Ideas from 'Introduction to German Philosophy' by Andrew Bowie [2003], by Theme Structure

[found in 'Introduction to German Philosophy' by Bowie,Andrew [Polity 2003,978-0-7456-2571-3]].

green numbers give full details    |     back to texts     |     unexpand these ideas


2. Reason / A. Nature of Reason / 1. On Reason
Art can make reason more all-inclusive, by articulating what seemed inexpressible
                        Full Idea: The early German Romantics argued that art pointed to a more all-inclusive conception of reason, which can offer ways of articulating what is not conceptually accessible.
                        From: Andrew Bowie (Introduction to German Philosophy [2003], 5 'Reason')
                        A reaction: [This is Novalis, F.Schlegel, Schleiermacher, and Hölderlin] I'm in favour of expanding reason, to include assessment of situations and coherence, rather than just stepwise reasoning. Not sure that art 'articulates' something new.
11. Knowledge Aims / C. Knowing Reality / 3. Idealism / d. Absolute idealism
German Idealism says our thinking and nature have the same rational structure
                        Full Idea: German Idealism aims to demonstrate that our thinking relates to a nature which is intelligibly structured in the same way as our thinking is structured.
                        From: Andrew Bowie (Introduction to German Philosophy [2003], 3 'Limits')
                        A reaction: Now that's an idealism I might buy into. Frege thought his logic was mapping rational reality. My angle is that we are a product of this 'reality', so we should expect our thinking to be similarly structured. Reason is derived from nature.
16. Persons / E. Rejecting the Self / 2. Self as Social Construct
Nazis think race predetermines the self
                        Full Idea: The Nazi idea is that the self is predetermined primarily by its race.
                        From: Andrew Bowie (Introduction to German Philosophy [2003], Intro)
                        A reaction: I suspect that I occasionally encounter this view, in very patriotic people. But then you meet people who feeling that their self is mainly determined by support of a football team. Note, though, 'pre-'determined. Hegel makes this idea possible?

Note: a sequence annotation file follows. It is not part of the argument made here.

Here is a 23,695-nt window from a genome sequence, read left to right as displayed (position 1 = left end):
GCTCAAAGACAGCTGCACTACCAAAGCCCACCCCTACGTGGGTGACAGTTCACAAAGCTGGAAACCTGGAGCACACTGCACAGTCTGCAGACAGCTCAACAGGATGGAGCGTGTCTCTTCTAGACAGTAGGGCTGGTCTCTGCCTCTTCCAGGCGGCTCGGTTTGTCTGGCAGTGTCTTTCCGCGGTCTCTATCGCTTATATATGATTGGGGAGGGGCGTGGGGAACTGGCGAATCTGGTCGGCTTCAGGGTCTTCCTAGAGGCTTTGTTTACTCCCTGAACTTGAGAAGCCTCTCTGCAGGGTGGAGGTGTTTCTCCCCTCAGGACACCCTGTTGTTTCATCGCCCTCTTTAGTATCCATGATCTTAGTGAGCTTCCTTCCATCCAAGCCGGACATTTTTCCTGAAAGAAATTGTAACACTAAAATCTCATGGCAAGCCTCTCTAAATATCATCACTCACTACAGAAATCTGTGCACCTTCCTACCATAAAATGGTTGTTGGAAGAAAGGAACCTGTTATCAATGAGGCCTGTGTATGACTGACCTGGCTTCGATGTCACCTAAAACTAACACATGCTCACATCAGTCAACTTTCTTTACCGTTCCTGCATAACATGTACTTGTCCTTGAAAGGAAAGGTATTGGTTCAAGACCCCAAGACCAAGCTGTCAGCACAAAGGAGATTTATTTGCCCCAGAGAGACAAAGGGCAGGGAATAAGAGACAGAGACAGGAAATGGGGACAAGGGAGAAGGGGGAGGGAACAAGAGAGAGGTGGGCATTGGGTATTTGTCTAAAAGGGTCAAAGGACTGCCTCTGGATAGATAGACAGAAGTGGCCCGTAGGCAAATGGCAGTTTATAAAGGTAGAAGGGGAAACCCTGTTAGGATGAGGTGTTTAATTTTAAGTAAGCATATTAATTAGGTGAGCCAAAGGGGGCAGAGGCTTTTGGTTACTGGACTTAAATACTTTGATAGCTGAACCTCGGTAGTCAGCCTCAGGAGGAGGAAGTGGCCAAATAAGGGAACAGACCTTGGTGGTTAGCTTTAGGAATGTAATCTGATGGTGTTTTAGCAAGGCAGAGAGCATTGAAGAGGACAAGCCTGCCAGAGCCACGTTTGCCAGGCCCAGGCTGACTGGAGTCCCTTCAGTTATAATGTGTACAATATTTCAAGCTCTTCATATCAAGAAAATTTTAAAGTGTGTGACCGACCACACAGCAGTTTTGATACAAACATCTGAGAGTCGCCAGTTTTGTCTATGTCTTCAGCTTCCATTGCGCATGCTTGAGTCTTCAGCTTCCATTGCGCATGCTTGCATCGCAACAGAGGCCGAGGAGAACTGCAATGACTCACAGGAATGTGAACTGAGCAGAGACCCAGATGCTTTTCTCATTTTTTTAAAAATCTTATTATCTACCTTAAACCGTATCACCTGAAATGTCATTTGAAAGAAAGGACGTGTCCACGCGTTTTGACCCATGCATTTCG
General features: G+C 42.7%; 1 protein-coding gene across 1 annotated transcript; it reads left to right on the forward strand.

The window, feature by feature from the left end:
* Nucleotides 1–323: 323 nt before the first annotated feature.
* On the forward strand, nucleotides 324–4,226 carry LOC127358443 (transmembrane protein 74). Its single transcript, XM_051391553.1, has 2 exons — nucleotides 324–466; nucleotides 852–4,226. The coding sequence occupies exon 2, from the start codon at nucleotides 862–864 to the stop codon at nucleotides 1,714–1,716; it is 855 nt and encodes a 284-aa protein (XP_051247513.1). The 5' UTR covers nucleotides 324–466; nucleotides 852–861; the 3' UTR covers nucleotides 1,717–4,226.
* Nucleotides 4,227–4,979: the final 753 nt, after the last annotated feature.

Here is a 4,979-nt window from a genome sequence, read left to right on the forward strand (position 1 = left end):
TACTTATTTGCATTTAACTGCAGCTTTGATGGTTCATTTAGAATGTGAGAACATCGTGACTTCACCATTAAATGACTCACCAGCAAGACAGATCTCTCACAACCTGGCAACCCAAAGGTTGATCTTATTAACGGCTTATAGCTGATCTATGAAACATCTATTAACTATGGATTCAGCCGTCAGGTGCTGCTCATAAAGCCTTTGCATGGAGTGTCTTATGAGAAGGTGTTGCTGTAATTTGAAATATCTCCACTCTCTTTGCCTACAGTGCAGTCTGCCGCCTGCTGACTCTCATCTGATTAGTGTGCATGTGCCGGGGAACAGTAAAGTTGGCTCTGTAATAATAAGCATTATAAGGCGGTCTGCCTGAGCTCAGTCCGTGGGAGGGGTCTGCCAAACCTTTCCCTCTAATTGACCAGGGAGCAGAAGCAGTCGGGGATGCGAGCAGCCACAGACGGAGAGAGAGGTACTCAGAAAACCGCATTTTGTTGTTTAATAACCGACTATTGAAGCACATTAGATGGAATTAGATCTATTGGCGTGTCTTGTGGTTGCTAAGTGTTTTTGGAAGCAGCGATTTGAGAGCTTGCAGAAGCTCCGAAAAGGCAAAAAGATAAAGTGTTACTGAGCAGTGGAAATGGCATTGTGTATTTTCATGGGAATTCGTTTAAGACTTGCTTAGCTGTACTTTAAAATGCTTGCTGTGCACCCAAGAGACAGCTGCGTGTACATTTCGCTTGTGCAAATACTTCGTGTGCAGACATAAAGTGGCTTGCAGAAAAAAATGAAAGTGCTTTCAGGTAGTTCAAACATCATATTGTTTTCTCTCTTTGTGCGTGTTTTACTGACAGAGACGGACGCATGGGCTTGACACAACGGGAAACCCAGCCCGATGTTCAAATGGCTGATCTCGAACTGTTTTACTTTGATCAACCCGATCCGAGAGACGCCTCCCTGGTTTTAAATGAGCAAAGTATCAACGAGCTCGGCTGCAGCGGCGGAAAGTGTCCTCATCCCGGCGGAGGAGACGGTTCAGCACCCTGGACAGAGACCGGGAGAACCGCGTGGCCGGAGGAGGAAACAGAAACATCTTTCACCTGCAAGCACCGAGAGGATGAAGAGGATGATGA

19. Language / F. Communication / 1. Rhetoric
Rhetoric is built into language, so it cannot be stripped from philosophy
                        Full Idea: The attempt to rid philosophy of rhetoric falls prey precisely to that fact that what is involved in rhetoric is inherent in what is built into all natural languages by their genesis in the real historical world.
                        From: Andrew Bowie (Introduction to German Philosophy [2003], 2 'Hamann')
                        A reaction: Rhetoric can range from charming to bullying, and it is the latter which is the problem. The underlying issue is dogma versus dialectic. Some analytic philosophers have a good shot at being non-rhetorical.
24. Political Theory / D. Ideologies / 11. Capitalism
Marx thought capitalism was partly liberating, and could make labour and ownership more humane
                        Full Idea: Marx did not disapprove per se of capitalism. New divisions of labour and forms of ownership could transform individuals in modern societies, creating a more humane world with the means capitalism had liberated from feudalism.
                        From: report of Andrew Bowie (Introduction to German Philosophy [2003]) by Andrew Bowie - Introduction to German Philosophy 11 'Metaphysics'
                        A reaction: I'm guessing this might be early Marx, which has less to say about the 'scientific' inevitably of deep change, and the necessity for revolution. Nowadays we tinker with humane changes at the poorer end, while the rich run rampant.